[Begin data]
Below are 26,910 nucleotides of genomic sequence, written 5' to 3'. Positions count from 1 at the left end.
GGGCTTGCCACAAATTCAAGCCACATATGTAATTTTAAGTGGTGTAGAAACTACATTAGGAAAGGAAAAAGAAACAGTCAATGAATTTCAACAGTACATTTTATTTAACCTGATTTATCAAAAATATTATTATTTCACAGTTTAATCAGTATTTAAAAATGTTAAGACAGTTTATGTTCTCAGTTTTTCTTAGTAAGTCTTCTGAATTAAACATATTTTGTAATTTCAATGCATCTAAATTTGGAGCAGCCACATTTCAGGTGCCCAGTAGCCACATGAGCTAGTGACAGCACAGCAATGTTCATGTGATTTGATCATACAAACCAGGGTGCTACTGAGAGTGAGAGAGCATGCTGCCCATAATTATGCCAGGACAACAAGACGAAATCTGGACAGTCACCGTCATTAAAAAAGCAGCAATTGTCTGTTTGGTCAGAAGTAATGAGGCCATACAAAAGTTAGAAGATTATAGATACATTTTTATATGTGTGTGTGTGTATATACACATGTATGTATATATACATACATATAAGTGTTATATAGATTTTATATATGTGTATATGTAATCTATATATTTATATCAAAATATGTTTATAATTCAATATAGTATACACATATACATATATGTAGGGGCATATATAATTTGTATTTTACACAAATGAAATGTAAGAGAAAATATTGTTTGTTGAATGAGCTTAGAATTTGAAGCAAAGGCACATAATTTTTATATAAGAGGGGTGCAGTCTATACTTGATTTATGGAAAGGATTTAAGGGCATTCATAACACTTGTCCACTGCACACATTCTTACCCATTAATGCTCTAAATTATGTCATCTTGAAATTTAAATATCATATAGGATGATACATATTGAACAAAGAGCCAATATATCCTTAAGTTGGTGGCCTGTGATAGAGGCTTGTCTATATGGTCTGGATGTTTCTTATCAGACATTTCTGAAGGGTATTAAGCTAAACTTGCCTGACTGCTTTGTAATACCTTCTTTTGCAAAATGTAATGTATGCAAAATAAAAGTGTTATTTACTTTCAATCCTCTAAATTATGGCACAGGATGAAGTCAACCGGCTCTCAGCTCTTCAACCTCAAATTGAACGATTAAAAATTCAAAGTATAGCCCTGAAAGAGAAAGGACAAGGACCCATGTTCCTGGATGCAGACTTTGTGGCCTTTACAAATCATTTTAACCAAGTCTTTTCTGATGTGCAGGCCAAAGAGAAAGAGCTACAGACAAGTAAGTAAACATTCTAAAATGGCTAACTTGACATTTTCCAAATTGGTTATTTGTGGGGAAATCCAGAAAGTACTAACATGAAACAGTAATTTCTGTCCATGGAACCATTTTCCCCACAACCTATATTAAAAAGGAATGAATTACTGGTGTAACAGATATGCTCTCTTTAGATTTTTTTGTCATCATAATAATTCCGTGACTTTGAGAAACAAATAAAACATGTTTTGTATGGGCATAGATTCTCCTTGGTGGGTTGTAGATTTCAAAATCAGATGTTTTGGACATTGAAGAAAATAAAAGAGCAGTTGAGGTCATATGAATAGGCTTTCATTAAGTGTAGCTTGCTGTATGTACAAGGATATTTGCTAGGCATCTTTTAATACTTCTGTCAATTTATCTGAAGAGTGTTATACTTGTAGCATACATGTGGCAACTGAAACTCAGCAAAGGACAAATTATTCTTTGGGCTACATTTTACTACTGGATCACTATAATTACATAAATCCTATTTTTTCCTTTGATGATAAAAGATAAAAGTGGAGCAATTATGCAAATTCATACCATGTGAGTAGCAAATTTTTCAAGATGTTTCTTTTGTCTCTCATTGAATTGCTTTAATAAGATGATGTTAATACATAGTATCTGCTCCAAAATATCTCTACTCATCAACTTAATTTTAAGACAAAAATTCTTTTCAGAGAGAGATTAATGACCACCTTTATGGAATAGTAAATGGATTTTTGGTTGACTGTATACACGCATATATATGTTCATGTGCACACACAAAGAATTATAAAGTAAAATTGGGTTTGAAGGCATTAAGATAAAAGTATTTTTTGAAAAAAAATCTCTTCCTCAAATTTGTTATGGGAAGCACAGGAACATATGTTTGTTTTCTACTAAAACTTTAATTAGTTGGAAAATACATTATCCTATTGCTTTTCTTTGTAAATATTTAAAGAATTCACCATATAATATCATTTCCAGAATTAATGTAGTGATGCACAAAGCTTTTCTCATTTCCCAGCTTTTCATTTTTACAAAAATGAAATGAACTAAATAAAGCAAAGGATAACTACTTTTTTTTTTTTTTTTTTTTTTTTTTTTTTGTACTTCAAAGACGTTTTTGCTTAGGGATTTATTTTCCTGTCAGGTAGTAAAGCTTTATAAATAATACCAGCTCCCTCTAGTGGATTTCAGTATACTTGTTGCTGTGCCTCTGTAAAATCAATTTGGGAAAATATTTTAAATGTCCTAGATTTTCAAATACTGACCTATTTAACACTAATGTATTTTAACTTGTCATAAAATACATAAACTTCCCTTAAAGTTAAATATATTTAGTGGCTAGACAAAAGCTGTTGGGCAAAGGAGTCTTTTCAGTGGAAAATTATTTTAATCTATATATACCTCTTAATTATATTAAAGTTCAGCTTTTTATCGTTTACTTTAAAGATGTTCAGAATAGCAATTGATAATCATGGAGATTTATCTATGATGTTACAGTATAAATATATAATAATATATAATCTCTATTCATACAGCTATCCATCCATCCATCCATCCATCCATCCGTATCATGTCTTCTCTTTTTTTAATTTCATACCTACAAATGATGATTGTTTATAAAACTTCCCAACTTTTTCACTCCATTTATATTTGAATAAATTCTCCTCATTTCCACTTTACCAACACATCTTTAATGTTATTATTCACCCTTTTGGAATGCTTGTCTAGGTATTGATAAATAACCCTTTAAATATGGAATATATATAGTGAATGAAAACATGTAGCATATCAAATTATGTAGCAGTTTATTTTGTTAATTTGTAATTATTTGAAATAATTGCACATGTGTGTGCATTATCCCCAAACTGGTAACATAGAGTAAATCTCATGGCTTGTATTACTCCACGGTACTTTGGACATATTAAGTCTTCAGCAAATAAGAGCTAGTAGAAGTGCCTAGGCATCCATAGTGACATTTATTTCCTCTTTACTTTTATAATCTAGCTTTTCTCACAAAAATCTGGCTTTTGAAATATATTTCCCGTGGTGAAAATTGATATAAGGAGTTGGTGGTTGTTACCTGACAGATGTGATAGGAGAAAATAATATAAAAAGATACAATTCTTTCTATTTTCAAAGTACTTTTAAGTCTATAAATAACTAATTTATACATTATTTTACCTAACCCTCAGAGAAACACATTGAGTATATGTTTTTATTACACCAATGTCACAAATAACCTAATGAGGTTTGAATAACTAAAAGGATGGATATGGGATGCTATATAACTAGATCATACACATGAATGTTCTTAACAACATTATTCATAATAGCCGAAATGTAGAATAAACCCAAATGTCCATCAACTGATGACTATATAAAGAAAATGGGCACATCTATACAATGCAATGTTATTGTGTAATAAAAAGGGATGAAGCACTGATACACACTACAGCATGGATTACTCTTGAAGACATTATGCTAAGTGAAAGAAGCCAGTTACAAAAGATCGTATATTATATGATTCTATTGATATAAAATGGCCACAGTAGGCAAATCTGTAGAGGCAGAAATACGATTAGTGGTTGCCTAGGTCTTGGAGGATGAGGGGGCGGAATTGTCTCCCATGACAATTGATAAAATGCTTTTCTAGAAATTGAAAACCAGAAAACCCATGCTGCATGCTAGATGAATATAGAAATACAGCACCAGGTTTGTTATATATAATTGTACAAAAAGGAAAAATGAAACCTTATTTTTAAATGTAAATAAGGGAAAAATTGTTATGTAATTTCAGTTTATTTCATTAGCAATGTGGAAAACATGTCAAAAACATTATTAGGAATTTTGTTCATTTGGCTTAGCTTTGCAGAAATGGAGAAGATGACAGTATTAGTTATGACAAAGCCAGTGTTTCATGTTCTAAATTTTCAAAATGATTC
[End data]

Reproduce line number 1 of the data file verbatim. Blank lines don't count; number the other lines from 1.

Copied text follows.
Below are 26,910 nucleotides of genomic sequence, written 5' to 3'. Positions count from 1 at the left end.